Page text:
The next item on our countdown is…General Hospital (ABC Network)
Dramatic television series can inspire, motivate, educate, and empower. However, they also have the ability to reach us on an emotional level. They do so by creating characters we enjoy watching, and rooting for, only to take them on journeys that make us reflect on our own lives and choices. While I’ve cried many a time during TV shows, there are five TV moments that not only had me sobbing like a baby but impressed me on a creative level.
#3 – ZANDER SMITH (General Hospital, portrayed the role from 2000-2004): I’m accustomed to characters dying on daytime dramas; after all, I’ve been watching them for over thirty years. Given the numerous and impactful deaths that occurred on General Hospital over its five decades on the air, Zander’s death may seem an odd choice for this list. Emotional storylines like B.J.’s death in 1994 and Stone’s a year later changed the canvas of the show. I cried along with the characters and applauded the artistic choices. As emotional as those deaths were for the other characters, the show, and the viewers, Zander’s death affected me for a much different reason.
Behind-the-scenes changes (i.e. head writers, executive producers, network reorganization) affect the daytime dramas too, sometimes more significantly and not always in ways that do justice to the show, the characters, or the gifted actors. The hard-working teams that bring daytime dramas to the screen five days a week have responsibilities that many of us can’t fathom. I respect the art form and those involved, and write this from a viewer’s perspective. To clean the slate, or erase storyline choices, interesting yet complex characters get used as scapegoats. Their actions become unstable and very quickly shift to dangerous. From my perspective, they were vilified in order to wrap a storyline and find a character on which to lay blame. Within a year’s time, General Hospital killed off three such characters: Stefan, A.J., and Zander.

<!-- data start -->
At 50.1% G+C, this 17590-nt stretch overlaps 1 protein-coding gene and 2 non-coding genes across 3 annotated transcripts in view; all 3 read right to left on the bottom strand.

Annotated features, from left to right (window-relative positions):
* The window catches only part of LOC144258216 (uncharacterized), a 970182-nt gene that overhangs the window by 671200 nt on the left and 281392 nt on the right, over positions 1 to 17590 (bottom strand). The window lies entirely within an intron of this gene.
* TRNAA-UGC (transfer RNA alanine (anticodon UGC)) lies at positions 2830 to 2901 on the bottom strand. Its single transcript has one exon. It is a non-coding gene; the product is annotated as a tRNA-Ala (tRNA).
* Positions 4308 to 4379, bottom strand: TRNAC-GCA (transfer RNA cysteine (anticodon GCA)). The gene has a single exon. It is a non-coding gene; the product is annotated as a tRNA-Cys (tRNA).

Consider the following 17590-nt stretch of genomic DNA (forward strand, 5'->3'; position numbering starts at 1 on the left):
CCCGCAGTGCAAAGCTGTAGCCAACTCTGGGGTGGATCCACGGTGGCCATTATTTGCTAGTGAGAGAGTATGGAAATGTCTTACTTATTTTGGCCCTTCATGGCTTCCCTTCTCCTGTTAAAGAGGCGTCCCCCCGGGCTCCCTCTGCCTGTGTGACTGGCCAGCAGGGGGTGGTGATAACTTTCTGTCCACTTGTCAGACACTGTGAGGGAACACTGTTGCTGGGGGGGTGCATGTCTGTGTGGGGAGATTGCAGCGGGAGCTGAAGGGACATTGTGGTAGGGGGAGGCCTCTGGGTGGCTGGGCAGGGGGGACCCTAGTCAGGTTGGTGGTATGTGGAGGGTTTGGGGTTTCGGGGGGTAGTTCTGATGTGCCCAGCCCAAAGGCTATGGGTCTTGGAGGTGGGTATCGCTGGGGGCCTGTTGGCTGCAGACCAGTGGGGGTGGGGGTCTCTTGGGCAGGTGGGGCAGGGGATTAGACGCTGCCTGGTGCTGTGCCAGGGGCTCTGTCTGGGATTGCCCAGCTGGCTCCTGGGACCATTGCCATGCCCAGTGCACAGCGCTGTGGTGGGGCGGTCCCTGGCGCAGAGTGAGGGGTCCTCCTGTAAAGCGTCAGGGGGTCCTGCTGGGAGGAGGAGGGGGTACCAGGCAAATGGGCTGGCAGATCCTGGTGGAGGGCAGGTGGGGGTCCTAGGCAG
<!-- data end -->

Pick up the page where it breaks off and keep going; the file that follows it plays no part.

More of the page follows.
Zander’s arrival may not have intended to prompt such passionate reaction from the viewers, but the on-screen chemistry and acting prowess of Amber Tamblyn (Emily) and Chad Brannon (Zander) created a relationship that we wanted to see develop. And that it most certainly did. When Amber left the show and Chad remain, this beloved on-screen twosome had a bittersweet goodbye that showcased the growth of each character and the beautiful love story that developed over time. Emily was recast some time later and the relationship changed. Zander quickly became the “not-as-popular” love interest for new Emily and his character started making choices that were unusual, confusing, and head-scratching. Ultimately, they wrote him into a corner, having him hold Emily hostage (a cyclical choice, as that’s how their storyline began) only then to be gunned down by the police. I knew it was coming, yet I sobbed uncontrollably. I cried over the death of a character I enjoyed watching, the frustration over storyline choices that did a disservice to the show, and for all the character development opportunities missed.